The plates 62 are carried on the beams 26 by a trunnion system having opposed journals including short, outer tubes 74 rigid to the beams 26, longer, inner tubes 76 rigid to the plates 62 (within notches 78) and tubes 80 telescoped within the corresponding tubes 74 and 76. Fasteners 82 pass through washers 84, thence through slots 86 in the tubes 76 and then into the tubes 80. Hence, the tubes 80 may shift along the tubes 74 and 76. Moreover, the plates 62 and the tubes 76, 80 may rotate relative to the tubes 74, permitting up and down swinging movement of the bed 20, made possible by the pivot pin 58 of the coupling 45.
The bracketing apparatus 56 includes a crossbar 88 rigid to butt end 42 and provided with reduced diameter ends 90 passing through the rods 52 at their forward free ends. The pivot system for the triple undercarriage slide arrangement is important to the trouble-free operation of the undercarriage control, allowing for maximum undercarriage travel with minimum cylinder rod deflection.
Additionally, U-bolt stabilizers 92 are incorporated into the triple cylinder configuration at the gland ends of the cylinders 48 to serve as plane guides for longitudinal movement of the cylinder 40. A cross member 94 beneath the cylinders 40 and 48 is secured to the beams 26 and the U-bolts 92, looped over the cylinders 48, are adjustably attached to the member 94. The cylinders 40 and 48 are protected by an underlying, elastomeric pad 96 secured to the member 94. Moveover the U-bolts 92 are coated with a suitable material (such as rubber) to prevent metal to metal contact with the cylinders 48 adjacent their gland ends.
The hydraulic circuit for the assembly 36, as shown in FIG. 14, includes a line 98 feeding to and from the butt end 42 of the cylinder 40 and branching at 100 to the gland ends of the cylinders 48. A second line 102 feeds to and from the gland end of the cylinder 40 and branching at 104 to the butt ends 50 of the cylinders 48. Manual valving (not shown) controls flow of fluid between the pump and the fluid reservoir of the hydraulic system.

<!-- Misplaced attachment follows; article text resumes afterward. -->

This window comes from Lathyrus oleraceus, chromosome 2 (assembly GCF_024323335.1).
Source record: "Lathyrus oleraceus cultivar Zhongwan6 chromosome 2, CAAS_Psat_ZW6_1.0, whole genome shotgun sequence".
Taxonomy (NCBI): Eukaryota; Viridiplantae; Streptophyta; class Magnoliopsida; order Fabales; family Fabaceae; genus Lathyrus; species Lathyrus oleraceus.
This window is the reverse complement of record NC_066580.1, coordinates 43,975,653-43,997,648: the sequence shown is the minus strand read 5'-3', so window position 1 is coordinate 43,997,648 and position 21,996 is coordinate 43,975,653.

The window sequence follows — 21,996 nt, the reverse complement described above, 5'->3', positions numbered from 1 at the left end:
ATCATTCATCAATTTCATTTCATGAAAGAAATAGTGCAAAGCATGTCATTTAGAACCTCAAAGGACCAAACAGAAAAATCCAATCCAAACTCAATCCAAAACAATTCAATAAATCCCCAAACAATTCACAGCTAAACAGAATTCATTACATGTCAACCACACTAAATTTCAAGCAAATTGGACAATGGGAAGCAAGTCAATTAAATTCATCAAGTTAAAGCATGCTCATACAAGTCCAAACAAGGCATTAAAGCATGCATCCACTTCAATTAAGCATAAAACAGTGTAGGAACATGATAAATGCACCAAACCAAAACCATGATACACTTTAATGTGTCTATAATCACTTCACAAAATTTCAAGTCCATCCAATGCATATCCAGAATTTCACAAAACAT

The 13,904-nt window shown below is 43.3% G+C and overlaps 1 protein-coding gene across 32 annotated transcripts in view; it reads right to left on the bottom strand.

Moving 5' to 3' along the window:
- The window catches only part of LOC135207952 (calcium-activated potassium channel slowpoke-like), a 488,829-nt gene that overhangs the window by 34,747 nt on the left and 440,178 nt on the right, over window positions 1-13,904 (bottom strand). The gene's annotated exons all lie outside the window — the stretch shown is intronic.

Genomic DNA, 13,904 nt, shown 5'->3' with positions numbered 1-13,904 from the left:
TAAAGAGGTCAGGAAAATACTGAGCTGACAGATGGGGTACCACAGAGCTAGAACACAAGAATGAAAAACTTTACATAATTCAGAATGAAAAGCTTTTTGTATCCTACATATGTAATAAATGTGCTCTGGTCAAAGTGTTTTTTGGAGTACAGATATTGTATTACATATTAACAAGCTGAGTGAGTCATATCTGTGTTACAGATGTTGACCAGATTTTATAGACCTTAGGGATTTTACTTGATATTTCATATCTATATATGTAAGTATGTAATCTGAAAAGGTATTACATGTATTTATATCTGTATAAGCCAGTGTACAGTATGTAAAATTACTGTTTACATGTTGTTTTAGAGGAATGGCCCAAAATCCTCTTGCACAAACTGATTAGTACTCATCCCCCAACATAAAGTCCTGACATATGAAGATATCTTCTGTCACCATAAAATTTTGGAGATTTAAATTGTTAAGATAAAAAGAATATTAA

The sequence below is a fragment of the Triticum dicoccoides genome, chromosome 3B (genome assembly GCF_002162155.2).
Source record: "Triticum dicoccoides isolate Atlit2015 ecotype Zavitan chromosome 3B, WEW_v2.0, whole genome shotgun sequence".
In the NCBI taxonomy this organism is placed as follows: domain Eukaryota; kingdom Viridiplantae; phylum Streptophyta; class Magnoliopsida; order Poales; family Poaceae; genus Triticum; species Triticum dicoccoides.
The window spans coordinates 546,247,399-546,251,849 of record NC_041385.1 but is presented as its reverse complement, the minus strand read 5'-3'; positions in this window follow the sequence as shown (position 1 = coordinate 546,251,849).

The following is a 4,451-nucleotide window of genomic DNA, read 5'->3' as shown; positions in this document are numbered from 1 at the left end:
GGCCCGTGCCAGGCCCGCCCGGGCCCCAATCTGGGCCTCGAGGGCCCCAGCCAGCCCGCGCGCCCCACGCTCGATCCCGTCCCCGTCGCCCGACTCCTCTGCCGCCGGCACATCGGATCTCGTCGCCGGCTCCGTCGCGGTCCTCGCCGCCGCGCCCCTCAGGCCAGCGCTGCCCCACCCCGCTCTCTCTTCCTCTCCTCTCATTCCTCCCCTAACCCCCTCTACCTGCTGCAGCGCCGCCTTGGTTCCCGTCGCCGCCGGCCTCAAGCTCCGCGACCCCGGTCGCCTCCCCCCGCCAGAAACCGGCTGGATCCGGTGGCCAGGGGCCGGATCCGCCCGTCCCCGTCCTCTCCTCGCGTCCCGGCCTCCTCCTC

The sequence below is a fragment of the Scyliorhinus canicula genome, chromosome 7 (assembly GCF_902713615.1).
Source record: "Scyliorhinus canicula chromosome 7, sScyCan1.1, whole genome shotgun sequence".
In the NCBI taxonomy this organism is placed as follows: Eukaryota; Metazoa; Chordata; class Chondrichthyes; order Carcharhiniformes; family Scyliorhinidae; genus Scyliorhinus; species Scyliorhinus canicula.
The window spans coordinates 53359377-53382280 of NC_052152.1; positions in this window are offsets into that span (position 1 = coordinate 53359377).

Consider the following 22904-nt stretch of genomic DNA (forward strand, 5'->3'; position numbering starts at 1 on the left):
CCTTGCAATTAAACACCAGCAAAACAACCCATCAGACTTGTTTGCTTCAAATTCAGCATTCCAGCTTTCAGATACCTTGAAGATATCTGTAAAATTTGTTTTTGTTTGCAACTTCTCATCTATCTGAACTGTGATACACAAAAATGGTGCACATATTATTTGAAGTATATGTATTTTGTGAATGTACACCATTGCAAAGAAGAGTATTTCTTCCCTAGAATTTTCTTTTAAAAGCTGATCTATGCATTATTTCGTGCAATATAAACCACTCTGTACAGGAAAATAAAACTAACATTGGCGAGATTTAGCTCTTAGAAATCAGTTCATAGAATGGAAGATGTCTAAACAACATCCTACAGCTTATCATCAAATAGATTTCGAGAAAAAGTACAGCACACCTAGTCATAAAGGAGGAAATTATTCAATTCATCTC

Flow of fluid in the line 102 to the branches 104 and into the cylinders 48 causes extension of the rods 52 to exert a pull on the unit 38, it being understood that when the undercarriage 28 is in the roading position shown in full lines by FIG. 1, the rod 44 is fully extended as shown in FIG. 6. The shorter cylinders 48 activate first because of the larger combined piston surface. This creates a greater initial thrust to pull the undercarriage 28 from the pockets 32 in the beams 26. Thus, the bed 20 rises from the position shown in FIG. 3 to the position shown in FIG. 4, all made possible by the pivot pin 58 and the trunnion system 74-86.
Assuming, for example, a 42" stroke for the cylinders 48, the undercarriage 28 will be moved forwardly to that extent before the fluid in the line 102 commences to flow into the cylinder 40 to retract the rod 24 from the position shown in FIG. 6. Assuming, for example, a 10' 6" stroke for the cylinder 40, the total forward movement of the undercarriage 28 to the position shown in FIG. 2 will be 14'. The load angle in FIG. 2 will, therefore, be 8° as distinguished from an 11° load angle if the unit 38 were used in absence of the secondary units 46.
Conversely, flow of fluid into the line 98 to the branches 100 and into the cylinders 48 causes retraction of the rods 52 to exert a push on the unit 38 for partial return of the undercarriage 28 toward its roading position. After full retraction of the rods 52, the fluid will flow from the line 98 into the cylinder 40 at its butt end 42 to extend the rod 44 and thereby replace the undercarriage 28 into its roading position, all the while tilting the bed 20 back to its horizontal position.
In the embodiment of our invention depicted by FIGS. 15-17 a pair of spaced I-beams 106, not unlike the beams 26, are supported by an undercarriage 108 through use of rollers 110 the same as above described in connection with the control assembly 36 of FIGS. 1-14.
Each beam 26 houses a chain 112 which meshes with a front sprocket wheel 114 and a rear sprocket wheel 116. The two wheels 114 are rigidly secured to a cross shaft 118 rotatably supported by the beams 106, the shaft 118 passing through a gear box 120 driven by a suitable prime mover 122, both supported by the beams 106. Each beam 106 carries a pair of spaced, idler sprocket wheels 124 in mesh with and overlying the upper stretch of the corresponding chain 112 and a pair of spaced, idler sprocket wheels 116 in mesh with and underlying the upper stretch of the corresponding chain 112. The wheels 116 are provided with a cross shaft 128 supported by the beams 106.
The lower stretch of each chain 112 has an elongated bar 130 interposed therein and forming a part of chassis 132 of the undercarriage 108. One end of the chain 112 is attached to the forward end of the bar 130 by a spring 134 and a bracket 136 rigid to the bar 130 intermediate its ends serves to attach the opposite end of the chain 112 through use of a second spring 138.
During actuation of the prime mover 122 to reciprocate the undercarriage 108, the chains 112 are adequately stabilized by the idlers 124 and 126 and the chains 112 are kept taut by the springs 134 and 138 which also serve to avoid sudden shock on the chains 112 during commencement of the drive of the shaft 118 in either of two directions through the gear box 120. The springs 134 and 138 also protect the chains 112 against damage in the event of temporary increased loads, such as binding friction, which might affect free fore and aft rolling movement of the undercarriage 108 relative to the beams 106. Manifestly, the control of FIGS. 15-17 permits the beams 106 to rise and fall freely relative to the rollers 110 on the chassis 132.